This summer, the Southern California Institute of Architecture handed out its first Gehry Prize, a thesis award named in honor of the legendary 83-year-old architect (and his recent $100k donation) to husband and wife duo Liz and Kyle von Hasseln.
Their project, Phantom Geometry, is not a single design but an entirely new production methodology that uses light from an off-the-shelf projector to cure a special resin into complex, adaptable models. It was developed in SCI-Arc’s Robot House, where students can experiment with six state-of-the-art Staübli robotic arms under the guidance of Peter Testa and Devyn Weiser.
Think of their system as you would a 3-D printer. One robotic arm supports a souped-up digital projector at a stable height. A second arm holds a vat of honey-like resin similar to what the dentist uses to make molds of your teeth. The second arm maneuvers the vat into the projector’s beam of light, and the designer tells the computer where and when to expose the vat to the projector’s UV rays, instantly hardening a specific portion of the resin. The rest of the liquid resin drops away as the arm moves it lower—making it look as though the clear model is being "pulled" out of the vat of liquid.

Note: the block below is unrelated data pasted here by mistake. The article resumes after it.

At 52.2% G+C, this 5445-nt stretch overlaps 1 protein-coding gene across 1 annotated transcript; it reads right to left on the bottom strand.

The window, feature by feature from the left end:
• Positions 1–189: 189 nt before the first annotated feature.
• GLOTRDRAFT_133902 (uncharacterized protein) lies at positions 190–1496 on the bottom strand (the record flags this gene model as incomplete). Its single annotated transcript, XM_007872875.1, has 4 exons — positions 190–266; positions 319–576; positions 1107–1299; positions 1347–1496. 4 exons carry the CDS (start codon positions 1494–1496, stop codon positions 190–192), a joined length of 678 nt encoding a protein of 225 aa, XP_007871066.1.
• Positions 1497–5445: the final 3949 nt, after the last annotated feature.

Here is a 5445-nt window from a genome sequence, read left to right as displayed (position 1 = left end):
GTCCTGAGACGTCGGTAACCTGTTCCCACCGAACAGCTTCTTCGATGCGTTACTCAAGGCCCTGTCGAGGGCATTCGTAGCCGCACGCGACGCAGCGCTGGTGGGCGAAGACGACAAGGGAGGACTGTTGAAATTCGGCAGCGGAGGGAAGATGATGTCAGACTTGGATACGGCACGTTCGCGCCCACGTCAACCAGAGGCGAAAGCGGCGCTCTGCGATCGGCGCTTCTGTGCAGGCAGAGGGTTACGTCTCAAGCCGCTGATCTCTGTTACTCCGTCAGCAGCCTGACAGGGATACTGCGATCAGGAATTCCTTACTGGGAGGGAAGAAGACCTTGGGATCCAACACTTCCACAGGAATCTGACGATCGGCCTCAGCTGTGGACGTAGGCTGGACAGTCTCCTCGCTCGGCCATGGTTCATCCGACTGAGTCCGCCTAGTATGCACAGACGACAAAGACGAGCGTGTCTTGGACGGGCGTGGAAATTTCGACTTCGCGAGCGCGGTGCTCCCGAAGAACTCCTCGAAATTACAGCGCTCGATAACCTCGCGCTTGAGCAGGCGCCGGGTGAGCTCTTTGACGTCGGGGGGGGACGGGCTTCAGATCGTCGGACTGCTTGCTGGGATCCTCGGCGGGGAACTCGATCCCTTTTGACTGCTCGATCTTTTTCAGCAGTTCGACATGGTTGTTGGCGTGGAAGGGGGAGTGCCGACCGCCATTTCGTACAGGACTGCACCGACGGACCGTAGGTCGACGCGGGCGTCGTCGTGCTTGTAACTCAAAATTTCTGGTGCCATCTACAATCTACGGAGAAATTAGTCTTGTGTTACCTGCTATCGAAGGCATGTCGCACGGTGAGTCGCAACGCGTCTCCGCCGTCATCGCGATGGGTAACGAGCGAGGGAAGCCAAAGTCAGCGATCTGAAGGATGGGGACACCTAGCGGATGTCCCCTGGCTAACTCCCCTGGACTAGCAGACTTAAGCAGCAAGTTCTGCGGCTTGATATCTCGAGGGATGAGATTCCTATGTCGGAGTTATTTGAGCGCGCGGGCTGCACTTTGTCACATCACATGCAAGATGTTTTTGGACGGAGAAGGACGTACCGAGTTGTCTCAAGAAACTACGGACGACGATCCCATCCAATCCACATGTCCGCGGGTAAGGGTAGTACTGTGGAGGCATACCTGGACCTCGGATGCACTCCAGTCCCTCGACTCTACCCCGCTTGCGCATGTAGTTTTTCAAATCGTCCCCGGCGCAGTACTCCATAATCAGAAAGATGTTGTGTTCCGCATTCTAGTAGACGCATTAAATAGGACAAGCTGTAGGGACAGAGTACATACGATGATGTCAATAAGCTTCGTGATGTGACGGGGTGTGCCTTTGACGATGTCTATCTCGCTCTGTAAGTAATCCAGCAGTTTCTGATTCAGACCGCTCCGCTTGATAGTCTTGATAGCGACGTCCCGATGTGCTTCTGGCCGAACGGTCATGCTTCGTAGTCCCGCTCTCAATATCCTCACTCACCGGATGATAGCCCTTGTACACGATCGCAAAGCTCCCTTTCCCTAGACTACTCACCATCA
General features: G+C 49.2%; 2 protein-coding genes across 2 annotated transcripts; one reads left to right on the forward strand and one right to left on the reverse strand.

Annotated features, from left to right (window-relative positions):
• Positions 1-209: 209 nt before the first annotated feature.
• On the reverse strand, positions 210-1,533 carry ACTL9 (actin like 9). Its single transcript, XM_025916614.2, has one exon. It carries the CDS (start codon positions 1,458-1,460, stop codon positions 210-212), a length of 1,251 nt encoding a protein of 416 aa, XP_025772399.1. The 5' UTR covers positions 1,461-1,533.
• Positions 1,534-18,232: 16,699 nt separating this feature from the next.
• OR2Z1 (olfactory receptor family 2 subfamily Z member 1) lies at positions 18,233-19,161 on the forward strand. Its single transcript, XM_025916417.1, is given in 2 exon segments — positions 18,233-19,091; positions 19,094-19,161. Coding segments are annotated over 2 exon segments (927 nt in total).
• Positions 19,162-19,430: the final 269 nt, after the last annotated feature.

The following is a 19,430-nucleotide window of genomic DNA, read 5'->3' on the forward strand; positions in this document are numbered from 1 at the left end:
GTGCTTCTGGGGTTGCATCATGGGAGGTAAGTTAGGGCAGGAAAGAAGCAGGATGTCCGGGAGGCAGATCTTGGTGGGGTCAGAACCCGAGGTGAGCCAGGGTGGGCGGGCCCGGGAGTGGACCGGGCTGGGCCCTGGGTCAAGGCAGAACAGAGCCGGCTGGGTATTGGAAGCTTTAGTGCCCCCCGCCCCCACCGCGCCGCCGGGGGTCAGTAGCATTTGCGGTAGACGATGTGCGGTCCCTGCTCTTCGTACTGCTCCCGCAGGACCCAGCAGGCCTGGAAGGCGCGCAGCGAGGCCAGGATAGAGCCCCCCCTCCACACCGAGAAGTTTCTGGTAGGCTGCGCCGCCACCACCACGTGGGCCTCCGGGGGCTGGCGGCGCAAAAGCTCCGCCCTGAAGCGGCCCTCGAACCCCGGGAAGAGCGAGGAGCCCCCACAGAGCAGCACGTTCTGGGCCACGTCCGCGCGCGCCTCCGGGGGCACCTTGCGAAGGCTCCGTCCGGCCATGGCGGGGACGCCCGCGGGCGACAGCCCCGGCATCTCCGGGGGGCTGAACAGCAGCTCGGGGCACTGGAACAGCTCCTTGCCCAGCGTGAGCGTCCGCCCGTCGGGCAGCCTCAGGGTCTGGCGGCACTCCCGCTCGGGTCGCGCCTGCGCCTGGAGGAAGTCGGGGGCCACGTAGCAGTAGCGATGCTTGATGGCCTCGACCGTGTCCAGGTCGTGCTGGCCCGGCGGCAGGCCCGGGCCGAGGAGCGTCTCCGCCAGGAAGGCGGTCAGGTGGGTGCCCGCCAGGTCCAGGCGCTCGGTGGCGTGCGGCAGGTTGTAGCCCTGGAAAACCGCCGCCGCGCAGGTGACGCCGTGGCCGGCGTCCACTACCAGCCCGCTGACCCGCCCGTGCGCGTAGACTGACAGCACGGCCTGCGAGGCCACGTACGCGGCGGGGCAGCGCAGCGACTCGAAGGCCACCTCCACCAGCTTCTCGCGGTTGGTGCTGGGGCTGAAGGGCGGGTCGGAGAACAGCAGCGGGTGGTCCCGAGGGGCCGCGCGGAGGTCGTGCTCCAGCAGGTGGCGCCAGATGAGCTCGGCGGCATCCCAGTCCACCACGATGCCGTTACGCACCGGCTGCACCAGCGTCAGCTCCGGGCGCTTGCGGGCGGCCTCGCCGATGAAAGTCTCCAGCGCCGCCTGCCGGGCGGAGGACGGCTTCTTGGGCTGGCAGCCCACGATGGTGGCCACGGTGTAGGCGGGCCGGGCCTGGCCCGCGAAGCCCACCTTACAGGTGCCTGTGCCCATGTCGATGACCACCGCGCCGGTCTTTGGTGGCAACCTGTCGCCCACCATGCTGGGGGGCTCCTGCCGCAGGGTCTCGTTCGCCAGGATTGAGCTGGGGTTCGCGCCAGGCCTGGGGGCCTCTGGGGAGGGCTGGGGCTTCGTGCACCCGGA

The thing that fascinated the von Hasselns about the system was that it allowed them to interrupt the process and change the model as it was being printed. "This system of fabrication relies upon native real-time feed-back and feed-forward mechanisms, and is therefore interruptible and corruptible at any time," they explain.
Typically in digital fabrication, you submit a fully resolved model which emerges, perfectly replicated, a few hours later. Using the advanced robotic arms, the von Hasselns could manipulate the model as it was being printed. "The streaming data input may be transformed or modified at any time, and such interventions impact emerging downstream geometry," they add. The result is an architecture of performance, full of drips, collapses, and yawning tears—sculpting, by proxy.